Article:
Maori Wardens say it is sad the Prime Minister and others have labelled as racist a law that allows them to deal with drunk people.
The wardens will patrol bars during the Rugby World Cup and can order Maori patrons out if they are drunk.
The law also says wardens can stop bars from serving any Maori who seem drunk, violent, quarrelsome or disorderly - or likely to become so.
Prime Minister John Key says the law appears to be racist and some Wellington bar owners have objected.
Maori Wardens' president Gloria Hughes says the law's archaic language needs changing, but wardens have a kaupapa-driven duty to support and protect.
She says as soon as the wardens start to lose sight of the Maori ethos which is fundamental to it, it will turn into something different.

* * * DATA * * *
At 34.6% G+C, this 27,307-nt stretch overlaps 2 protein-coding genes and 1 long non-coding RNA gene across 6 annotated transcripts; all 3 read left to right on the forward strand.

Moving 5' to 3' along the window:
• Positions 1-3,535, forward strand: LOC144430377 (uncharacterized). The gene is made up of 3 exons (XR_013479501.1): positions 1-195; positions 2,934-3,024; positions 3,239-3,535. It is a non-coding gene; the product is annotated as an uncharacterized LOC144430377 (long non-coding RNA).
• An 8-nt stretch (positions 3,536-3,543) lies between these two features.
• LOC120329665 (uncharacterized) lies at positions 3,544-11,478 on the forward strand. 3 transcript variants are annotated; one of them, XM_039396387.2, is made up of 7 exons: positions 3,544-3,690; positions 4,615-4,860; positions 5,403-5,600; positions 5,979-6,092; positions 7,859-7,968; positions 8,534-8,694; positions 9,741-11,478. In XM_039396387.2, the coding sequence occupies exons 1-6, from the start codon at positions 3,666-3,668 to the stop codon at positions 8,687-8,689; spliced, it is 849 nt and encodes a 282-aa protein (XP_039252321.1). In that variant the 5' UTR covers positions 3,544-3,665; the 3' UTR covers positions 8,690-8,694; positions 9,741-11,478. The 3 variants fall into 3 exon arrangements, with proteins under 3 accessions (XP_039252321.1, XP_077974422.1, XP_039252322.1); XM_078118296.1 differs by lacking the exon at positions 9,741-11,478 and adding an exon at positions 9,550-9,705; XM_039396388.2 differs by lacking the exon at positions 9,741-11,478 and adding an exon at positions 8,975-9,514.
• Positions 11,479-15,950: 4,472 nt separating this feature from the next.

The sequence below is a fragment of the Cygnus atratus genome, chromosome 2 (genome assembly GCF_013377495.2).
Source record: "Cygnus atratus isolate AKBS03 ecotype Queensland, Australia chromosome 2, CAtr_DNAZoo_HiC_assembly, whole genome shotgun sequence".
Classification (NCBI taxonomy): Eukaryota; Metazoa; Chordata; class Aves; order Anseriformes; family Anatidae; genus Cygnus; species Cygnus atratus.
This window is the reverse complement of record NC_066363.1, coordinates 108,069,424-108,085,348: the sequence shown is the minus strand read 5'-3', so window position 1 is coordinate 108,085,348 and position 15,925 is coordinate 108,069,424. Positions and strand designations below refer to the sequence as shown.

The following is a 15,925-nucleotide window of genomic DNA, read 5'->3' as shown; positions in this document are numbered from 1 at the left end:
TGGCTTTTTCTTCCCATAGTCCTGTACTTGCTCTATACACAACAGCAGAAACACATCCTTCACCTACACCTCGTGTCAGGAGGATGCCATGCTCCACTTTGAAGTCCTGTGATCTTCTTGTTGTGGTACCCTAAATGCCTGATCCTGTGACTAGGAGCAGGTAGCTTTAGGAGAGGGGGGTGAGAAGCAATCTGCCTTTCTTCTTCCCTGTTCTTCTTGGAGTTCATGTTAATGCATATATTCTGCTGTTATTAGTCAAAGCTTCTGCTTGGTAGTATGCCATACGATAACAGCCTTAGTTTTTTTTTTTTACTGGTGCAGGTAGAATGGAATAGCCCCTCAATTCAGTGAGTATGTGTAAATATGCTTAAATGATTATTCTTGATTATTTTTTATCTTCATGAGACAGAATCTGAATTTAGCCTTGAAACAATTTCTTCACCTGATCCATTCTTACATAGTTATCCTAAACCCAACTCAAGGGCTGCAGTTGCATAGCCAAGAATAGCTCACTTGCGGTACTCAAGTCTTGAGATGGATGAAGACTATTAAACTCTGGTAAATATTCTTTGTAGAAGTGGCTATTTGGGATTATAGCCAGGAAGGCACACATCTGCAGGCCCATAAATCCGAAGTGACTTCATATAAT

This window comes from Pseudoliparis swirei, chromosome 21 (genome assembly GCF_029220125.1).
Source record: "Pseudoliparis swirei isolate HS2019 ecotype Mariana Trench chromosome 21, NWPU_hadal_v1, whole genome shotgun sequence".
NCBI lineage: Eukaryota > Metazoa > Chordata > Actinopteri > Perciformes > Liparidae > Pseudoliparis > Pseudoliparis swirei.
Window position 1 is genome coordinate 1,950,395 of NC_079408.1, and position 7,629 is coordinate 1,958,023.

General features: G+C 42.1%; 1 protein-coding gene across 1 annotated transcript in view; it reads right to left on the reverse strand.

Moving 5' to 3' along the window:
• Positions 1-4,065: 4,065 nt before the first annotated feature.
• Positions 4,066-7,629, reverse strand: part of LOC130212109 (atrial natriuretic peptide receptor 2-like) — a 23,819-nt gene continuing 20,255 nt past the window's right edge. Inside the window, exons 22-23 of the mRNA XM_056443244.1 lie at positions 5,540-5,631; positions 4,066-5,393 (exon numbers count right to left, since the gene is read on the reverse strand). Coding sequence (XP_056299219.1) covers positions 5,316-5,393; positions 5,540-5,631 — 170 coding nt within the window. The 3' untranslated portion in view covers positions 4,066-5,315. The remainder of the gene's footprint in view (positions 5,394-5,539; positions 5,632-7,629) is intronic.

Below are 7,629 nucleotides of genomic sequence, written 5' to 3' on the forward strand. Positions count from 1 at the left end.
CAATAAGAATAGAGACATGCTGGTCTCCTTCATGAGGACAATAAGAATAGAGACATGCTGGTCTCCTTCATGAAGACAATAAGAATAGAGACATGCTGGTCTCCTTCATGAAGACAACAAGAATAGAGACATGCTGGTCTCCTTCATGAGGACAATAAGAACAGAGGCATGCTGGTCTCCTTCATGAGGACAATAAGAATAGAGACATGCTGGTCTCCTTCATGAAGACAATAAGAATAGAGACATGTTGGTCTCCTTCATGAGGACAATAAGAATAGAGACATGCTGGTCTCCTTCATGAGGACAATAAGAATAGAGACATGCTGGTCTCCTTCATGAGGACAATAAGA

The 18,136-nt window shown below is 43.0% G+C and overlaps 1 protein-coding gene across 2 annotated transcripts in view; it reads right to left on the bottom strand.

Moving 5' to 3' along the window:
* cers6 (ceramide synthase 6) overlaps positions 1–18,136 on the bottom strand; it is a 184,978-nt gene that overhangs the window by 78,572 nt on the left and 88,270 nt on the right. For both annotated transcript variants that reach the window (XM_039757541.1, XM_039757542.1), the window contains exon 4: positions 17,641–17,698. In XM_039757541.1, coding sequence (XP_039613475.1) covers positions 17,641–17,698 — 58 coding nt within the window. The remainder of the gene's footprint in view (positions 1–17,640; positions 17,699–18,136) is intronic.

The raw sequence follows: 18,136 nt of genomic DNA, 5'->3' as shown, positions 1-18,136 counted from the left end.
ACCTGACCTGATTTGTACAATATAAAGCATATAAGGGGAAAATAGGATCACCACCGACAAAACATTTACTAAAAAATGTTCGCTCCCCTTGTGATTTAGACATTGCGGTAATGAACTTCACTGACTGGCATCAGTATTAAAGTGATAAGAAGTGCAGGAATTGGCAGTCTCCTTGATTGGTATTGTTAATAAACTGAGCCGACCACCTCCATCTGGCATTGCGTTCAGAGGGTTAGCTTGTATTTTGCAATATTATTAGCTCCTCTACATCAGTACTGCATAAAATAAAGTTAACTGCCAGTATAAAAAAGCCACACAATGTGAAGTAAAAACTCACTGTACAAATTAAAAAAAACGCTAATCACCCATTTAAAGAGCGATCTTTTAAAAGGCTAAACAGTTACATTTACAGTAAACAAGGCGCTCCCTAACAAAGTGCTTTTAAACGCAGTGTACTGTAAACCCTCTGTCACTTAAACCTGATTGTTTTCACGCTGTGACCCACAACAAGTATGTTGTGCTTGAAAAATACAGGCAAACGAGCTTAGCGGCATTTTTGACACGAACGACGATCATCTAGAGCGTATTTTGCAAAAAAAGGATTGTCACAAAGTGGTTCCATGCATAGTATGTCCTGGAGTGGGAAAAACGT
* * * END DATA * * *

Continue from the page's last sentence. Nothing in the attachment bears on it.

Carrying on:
Ms Hughes says the most important thing is how wardens deal with people and the Maori values around that. She says wardens help everyone, regardless of ethnicity.
Wellington City Council says the law sounds old-fashioned, but wardens will be useful in the capital during and after the rugby tournament.
Wardens have not patrolled Wellington for many years, but an agreement with police and the council will see them back in the entertainment district, including Courtenay Place.
Council spokesperson Richard MacLean says many bar owners and others were surprised to learn about the law.
Mr MacLean says although he agrees the law sounds archaic, he admits the wardens still have an important role to play by assisting police.